79 FEDERAL REPORTER.
of, the leather tongue at its lower extremity is tightly folded and secured around a small metallic cylinder placed transversely. TIle stroke of the hammer is against the tongue, and above this leathercovered cylinder. The mode of operation and effect are substantially the same as in the patent in suit. I think, therefore, the injunction must go as prayed.
STIRLING CO. v. ST. LOUIS BREWING ASS'N. (Circuit Court, E. D. Missouri, E. D. March 4, 1897.) No.3,876.
PATENTS-PRIOR USE-DIVISIONAL ApPLICATIONS.
A claim was erased from the original application by an amendment stating that it was for the purpose of being made the subject of a divisional application. The divisional application was accordingly made, and a patent issued thereon containing claims covering the matter in question. Held. that, so far as regarded a defense of two years' public use, this claim related ba'ck to the first application.
SA)IE-VALIDITY AND INFRINGEMENT-STEAM BOILERS.
The Pell patent, No. 539,189, for an Improvement In water-tube steam boilers, whereby the water tubes are made to sustain the weight of the mud drum and its contents, so that their expansion and contraction produces no injurious results, shows a patentable combination as to the second claim, which is infringed bya boiler having three mud drums, one of which is sustained by the tubes.
This was a suit in equity by the Stirling Company against the St. Louis Brewing Association, for alleged infringement of a patent for an improvement in gteam boilers. Banning & Banning and Carr & Carr, for complainant. W. Bakewell, T. W. Bakewell, and Paul Bakewell, for defendant. ADAMS, District Judge. This suit is founded on the second claim of letters patent of the United No. 539,189, issued to Harry S. Pell, May 14, 1895, for an improvement ,in steam boilers. The application on which the patent was issued was filed June 5, ]894, but the record shows ihat an application for the same subject-matter, so far as regards the second claim, was filed December 22, 1893. The invention is shown to have gone into public use in the early part of 1892,-"some'\,Vhere between January and May of that year." The first application was rejeCted January 27, 1894, and again March 31, 1894; and on April 5, 1894, an amendment was filed erasing its first claim, the 'on.ecovering the subject-matter in controversy. As a reaSon for eraSing such claim, this amendment stated: "The subjectmatter of claim"1 is thus taken out of this case, in order that it may be made the subject of another or divisional application." On May 2, 1894, an interferetice was, declared between the first application and anothl:lr pending application; and onJune 5, 1894:, the second application-:.the one in which the patent sued on was issued-was filed, covering 'the subject-matter now in controversy and other sUbjectmatte'i'. ;'Ohthese facts I hold that, so far as regards the defense or
LETTELIER T. MANN.
two years' public use, the claim sued on relates back to the :first application, and hence that the defense of public use is not made out. Godfrey v. Eames, 1 'Vall. 317, 325; Smith v. Vulcanite Co., 93 U. S. 486, 500; Graham v. McCormick, 5 Ban. & A. 244, 248, 11 Fed. 859. The claim sued on relates to supporting the lower mud drum of water-tube boilers. The specification describes, and the claim calls for, a combination in which the water tubes are required to sustain "the weight of the mud drum and its contents, whereby provision is made for expansion and contraction of the drums and pipes." Prior to the invention, the mud drum seems to have been supported rigidly on a chair or masonry, and some patents show the elevated steam and water drums resting on the tubes or suspended from columns or gird· ers. In these boilers the expansion or contraction of the metal necessitated a corresponding disturbance or movement of the upper drums and upper ends of the tubes; and, as one witness says, "this lifting and bending caused a great many cracks to occur in the tubes, more especially in the front row," "the tubes loosening in the tube sheets, the bending and b:t;eaking of the tubes, and the cracking of the brick set· tings." In the patented boiler, however, it is the lower mud drum and lower ends of the tubes that are subjected to this disturbance or movement;. and, these parts being free to move as required, this disturbance produces no injurious results. On the case as presented, I hold that changing the construction and operation as described amounted to a material and patentable difference over everything shown in the prior art. The boiler shown in the patent sued on has but a single mud drum; but the specification states "that more than one may be used as desired," and that "when more than one is used they may all be supported as above, or some of them supported in this way and others otherwise." The defendant's boiler has three mud drums, at least one of which is suspended or sustained by the tubes connecting it to the elevated steam and water drums. I therefore hold that the defendant's boiler is an infringement of the second claim of the patent sued on.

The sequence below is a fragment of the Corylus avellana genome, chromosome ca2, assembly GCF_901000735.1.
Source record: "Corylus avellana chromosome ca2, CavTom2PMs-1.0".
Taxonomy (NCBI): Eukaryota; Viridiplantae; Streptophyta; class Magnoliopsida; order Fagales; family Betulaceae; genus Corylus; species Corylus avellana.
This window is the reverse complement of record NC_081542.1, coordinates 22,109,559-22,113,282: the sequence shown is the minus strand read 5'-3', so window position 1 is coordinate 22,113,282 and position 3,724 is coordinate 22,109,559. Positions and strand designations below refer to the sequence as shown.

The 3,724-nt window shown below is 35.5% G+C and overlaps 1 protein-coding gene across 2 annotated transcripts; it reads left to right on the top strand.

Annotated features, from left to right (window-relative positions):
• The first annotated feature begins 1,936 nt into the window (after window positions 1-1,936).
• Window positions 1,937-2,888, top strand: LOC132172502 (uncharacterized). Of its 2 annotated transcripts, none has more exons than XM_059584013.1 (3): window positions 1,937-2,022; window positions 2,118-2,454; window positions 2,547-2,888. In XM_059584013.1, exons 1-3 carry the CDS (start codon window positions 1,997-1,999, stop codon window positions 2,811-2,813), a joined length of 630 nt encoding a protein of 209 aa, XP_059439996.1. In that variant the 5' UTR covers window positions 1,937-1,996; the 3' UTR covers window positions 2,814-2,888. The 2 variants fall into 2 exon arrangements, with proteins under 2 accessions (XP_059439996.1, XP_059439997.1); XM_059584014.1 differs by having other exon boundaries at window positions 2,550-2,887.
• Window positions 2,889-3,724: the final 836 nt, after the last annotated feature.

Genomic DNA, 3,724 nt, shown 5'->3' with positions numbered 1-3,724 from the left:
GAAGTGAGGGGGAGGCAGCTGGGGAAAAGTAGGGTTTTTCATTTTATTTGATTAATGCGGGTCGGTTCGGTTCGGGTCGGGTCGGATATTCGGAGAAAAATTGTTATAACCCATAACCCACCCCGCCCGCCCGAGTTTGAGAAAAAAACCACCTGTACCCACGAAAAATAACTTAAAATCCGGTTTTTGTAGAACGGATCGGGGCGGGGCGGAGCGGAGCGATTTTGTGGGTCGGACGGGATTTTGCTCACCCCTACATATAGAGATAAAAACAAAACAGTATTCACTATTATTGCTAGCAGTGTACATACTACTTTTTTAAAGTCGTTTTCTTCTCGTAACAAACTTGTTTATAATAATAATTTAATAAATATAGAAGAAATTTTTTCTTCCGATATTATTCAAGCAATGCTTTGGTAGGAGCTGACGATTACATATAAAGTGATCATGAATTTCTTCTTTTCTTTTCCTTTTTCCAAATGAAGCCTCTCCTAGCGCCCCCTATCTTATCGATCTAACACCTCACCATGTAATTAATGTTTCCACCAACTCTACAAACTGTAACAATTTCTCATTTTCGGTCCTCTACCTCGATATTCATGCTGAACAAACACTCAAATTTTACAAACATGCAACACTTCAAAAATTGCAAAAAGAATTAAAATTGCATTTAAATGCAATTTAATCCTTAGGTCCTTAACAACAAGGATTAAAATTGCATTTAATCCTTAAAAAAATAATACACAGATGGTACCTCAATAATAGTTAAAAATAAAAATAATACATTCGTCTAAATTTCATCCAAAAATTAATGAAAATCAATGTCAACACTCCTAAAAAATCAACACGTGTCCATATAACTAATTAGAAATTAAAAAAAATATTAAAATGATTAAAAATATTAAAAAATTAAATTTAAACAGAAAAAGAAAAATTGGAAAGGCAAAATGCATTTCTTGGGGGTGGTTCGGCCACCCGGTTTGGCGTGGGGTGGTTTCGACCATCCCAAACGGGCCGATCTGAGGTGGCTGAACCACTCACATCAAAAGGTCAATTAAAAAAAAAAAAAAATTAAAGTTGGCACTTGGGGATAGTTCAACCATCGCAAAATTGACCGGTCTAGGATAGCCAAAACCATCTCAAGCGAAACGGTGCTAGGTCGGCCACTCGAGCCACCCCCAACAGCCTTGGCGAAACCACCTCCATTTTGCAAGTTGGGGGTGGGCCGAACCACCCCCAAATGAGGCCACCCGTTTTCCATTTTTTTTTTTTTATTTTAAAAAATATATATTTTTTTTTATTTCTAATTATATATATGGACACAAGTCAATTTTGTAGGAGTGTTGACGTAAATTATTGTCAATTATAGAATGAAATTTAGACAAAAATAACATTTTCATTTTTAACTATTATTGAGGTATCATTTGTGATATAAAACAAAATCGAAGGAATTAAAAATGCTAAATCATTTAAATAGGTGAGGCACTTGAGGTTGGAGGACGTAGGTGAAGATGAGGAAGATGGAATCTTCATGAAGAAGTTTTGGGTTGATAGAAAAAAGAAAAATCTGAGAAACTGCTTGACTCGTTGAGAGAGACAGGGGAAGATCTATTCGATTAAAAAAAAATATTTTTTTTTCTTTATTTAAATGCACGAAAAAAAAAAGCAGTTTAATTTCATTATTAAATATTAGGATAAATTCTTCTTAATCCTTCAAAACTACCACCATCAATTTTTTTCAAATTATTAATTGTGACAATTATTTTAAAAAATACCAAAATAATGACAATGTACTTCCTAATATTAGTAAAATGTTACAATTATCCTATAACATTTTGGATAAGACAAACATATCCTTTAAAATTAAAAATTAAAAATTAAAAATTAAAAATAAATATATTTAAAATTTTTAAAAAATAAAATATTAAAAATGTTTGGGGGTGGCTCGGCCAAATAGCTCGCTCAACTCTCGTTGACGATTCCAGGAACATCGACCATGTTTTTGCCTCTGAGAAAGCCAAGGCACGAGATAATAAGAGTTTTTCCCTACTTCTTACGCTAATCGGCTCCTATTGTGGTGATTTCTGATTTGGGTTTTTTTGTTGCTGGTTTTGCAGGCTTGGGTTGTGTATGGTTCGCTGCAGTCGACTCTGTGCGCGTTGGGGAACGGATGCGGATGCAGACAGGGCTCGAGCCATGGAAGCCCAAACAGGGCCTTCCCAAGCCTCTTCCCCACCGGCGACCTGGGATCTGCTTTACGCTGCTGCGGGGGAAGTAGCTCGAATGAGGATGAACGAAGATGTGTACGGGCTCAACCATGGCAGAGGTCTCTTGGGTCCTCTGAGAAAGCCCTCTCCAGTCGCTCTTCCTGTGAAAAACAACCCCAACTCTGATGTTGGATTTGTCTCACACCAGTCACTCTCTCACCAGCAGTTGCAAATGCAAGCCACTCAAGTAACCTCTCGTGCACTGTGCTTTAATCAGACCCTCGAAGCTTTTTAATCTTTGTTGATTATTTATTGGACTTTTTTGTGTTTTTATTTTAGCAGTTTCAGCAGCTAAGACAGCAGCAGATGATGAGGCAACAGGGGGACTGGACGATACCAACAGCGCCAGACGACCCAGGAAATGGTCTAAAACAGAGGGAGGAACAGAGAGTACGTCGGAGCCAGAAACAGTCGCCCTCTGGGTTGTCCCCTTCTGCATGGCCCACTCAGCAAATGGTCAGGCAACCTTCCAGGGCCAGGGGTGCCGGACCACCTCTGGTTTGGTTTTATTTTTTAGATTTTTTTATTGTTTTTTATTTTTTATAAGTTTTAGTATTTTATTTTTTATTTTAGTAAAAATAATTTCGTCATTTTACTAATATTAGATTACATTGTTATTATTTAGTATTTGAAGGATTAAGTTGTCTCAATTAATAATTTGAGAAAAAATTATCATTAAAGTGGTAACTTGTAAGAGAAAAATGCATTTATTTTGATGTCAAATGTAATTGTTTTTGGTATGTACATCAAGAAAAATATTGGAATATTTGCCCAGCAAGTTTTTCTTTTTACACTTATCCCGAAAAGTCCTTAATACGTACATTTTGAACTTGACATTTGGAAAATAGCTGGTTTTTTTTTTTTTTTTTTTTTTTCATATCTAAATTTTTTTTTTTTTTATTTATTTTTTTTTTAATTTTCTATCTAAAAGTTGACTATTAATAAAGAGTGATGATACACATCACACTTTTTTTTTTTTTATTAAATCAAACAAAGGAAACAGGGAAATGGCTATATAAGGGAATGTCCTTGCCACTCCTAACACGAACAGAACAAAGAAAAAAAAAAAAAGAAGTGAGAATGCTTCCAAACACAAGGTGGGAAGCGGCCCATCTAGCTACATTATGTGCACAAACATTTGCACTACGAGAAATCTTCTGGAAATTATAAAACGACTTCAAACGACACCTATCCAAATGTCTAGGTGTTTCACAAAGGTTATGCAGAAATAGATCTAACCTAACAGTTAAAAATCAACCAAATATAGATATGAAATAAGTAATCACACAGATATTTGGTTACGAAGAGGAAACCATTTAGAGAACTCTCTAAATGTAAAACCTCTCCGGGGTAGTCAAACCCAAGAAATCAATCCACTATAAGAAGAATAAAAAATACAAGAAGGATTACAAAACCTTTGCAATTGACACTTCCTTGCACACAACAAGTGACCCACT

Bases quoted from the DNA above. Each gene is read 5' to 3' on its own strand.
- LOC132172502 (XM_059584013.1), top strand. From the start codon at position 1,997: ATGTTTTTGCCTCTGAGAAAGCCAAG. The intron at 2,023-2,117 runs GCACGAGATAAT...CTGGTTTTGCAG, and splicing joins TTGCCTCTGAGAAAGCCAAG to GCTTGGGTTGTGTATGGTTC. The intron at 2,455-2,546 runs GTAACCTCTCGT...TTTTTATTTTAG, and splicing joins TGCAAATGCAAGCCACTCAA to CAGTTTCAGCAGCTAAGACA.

LETTELIER v. MANN et al. (Circuit Court, S. D. California. February 1, 1897.) No. 697.
PLEADING IN, PATENT INFRINGMENT SUITS-AI.LEGATIONS OF OWNERSHIP.
A billl!y the patentee for infringement must allege that he owned the pat· ent at the time of filing the bill. It is not sufficient to show merely that the patent was issued to him at a certain prior date, and that, on fiUng the blll, he had possession, and made profert thereof.
This was a suit in equity by John G. Lettelier against William Mann and George E. Johnson, co-partners, etc., for alleged infringement of letters patent No. 482,484, issued September 13, 1892, to com· plainant, for an improvement in machines for forming channel strips, to the bill. etc. The cause was heard on R C. -Dillon, for plaintiff. James E. Knight and C. K. Holloway, for defendants.